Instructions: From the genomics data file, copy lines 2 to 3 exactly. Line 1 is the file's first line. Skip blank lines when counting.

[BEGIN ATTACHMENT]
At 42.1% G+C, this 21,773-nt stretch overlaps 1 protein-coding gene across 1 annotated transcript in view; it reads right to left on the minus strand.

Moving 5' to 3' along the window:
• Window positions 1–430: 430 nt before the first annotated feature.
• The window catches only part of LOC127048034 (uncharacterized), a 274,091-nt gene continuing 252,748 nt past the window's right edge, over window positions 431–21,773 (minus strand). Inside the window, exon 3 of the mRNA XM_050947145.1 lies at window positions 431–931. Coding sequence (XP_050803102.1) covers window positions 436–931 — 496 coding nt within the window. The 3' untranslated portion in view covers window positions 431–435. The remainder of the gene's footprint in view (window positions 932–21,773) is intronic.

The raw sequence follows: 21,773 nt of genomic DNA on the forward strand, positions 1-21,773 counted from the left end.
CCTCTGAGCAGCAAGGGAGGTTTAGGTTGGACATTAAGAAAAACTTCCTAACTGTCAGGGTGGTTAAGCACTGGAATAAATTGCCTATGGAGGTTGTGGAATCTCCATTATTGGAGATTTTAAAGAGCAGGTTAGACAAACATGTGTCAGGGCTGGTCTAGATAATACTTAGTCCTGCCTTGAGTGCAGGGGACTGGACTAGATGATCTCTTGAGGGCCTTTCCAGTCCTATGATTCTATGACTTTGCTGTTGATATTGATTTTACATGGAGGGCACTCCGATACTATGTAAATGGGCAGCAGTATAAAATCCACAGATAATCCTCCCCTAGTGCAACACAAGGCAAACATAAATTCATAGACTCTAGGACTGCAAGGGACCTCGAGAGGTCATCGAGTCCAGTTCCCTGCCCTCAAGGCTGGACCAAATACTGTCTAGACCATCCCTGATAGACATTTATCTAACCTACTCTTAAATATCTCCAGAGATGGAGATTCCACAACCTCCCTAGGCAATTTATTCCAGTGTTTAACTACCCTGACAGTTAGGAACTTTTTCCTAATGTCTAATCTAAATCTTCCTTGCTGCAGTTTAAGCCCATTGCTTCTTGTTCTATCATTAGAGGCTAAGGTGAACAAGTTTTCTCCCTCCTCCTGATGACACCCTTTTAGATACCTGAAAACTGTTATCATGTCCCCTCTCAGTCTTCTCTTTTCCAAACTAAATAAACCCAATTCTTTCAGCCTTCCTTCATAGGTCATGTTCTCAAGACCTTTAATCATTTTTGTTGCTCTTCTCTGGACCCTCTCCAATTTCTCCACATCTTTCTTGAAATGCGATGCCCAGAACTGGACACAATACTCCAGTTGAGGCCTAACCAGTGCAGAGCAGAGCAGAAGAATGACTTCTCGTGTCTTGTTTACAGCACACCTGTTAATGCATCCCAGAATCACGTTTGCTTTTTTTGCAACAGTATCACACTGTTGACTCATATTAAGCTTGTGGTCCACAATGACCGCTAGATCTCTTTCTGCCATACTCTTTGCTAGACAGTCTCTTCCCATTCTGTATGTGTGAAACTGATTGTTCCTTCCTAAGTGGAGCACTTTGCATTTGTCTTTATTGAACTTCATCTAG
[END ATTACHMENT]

Moving 5' to 3' along the window:
• Window positions 1–430: 430 nt before the first annotated feature.